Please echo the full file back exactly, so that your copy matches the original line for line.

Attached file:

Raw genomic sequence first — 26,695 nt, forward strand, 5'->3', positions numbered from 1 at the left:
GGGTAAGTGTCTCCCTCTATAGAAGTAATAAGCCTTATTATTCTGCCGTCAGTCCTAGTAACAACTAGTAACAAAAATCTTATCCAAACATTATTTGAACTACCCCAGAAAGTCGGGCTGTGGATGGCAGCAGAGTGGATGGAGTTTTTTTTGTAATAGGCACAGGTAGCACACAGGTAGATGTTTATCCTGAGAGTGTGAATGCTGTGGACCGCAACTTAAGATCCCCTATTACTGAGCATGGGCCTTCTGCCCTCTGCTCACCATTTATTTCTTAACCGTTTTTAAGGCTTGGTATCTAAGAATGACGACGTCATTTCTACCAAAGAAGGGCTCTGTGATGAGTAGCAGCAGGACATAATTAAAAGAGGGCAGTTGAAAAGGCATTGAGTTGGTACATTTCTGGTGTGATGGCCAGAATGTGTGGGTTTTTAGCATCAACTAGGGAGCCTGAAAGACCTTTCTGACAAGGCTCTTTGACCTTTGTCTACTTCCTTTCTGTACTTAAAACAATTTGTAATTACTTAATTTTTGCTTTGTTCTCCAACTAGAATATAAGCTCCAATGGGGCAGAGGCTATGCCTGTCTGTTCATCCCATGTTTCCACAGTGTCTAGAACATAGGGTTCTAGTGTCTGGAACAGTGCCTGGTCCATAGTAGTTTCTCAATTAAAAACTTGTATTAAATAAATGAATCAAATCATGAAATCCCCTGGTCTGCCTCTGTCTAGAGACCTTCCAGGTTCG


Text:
Raw genomic sequence first — 26,695 nt, forward strand, 5'->3', positions numbered from 1 at the left:
GGGTAAGTGTCTCCCTCTATAGAAGTAATAAGCCTTATTATTCTGCCGTCAGTCCTAGTAACAACTAGTAACAAAAATCTTATCCAAACATTATTTGAACTACCCCAGAAAGTCGGGCTGTGGATGGCAGCAGAGTGGATGGAGTTTTTTTTGTAATAGGCACAGGTAGCACACAGGTAGATGTTTATCCTGAGAGTGTGAATGCTGTGGACCGCAACTTAAGATCCCCTATTACTGAGCATGGGCCTTCTGCCCTCTGCTCACCATTTATTTCTTAACCGTTTTTAAGGCTTGGTATCTAAGAATGACGACGTCATTTCTACCAAAGAAGGGCTCTGTGATGAGTAGCAGCAGGACATAATTAAAAGAGGGCAGTTGAAAAGGCATTGAGTTGGTACATTTCTGGTGTGATGGCCAGAATGTGTGGGTTTTTAGCATCAACTAGGGAGCCTGAAAGACCTTTCTGACAAGGCTCTTTGACCTTTGTCTACTTCCTTTCTGTACTTAAAACAATTTGTAATTACTTAATTTTTGCTTTGTTCTCCAACTAGAATATAAGCTCCAATGGGGCAGAGGCTATGCCTGTCTGTTCATCCCATGTTTCCACAGTGTCTAGAACATAGGGTTCTAGTGTCTGGAACAGTGCCTGGTCCATAGTAGTTTCTCAATTAAAAACTTGTATTAAATAAATGAATCAAATCATGAAATCCCCTGGTCTGCCTCTGTCTAGAGACCTTCCAGGTTCG